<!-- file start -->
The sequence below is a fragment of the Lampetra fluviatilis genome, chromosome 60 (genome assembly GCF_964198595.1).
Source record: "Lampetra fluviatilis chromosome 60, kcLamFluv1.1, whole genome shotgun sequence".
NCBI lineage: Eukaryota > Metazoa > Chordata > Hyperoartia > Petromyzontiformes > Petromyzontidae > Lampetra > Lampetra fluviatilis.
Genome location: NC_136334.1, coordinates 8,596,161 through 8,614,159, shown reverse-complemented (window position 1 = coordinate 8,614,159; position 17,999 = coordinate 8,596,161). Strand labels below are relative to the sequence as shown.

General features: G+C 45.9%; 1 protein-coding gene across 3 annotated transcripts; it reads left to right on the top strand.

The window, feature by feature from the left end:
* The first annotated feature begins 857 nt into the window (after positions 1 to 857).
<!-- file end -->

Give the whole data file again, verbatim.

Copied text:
The sequence below is a fragment of the Lampetra fluviatilis genome, chromosome 60 (genome assembly GCF_964198595.1).
Source record: "Lampetra fluviatilis chromosome 60, kcLamFluv1.1, whole genome shotgun sequence".
NCBI lineage: Eukaryota > Metazoa > Chordata > Hyperoartia > Petromyzontiformes > Petromyzontidae > Lampetra > Lampetra fluviatilis.
Genome location: NC_136334.1, coordinates 8,596,161 through 8,614,159, shown reverse-complemented (window position 1 = coordinate 8,614,159; position 17,999 = coordinate 8,596,161). Strand labels below are relative to the sequence as shown.

General features: G+C 45.9%; 1 protein-coding gene across 3 annotated transcripts; it reads left to right on the top strand.

The window, feature by feature from the left end:
* The first annotated feature begins 857 nt into the window (after positions 1 to 857).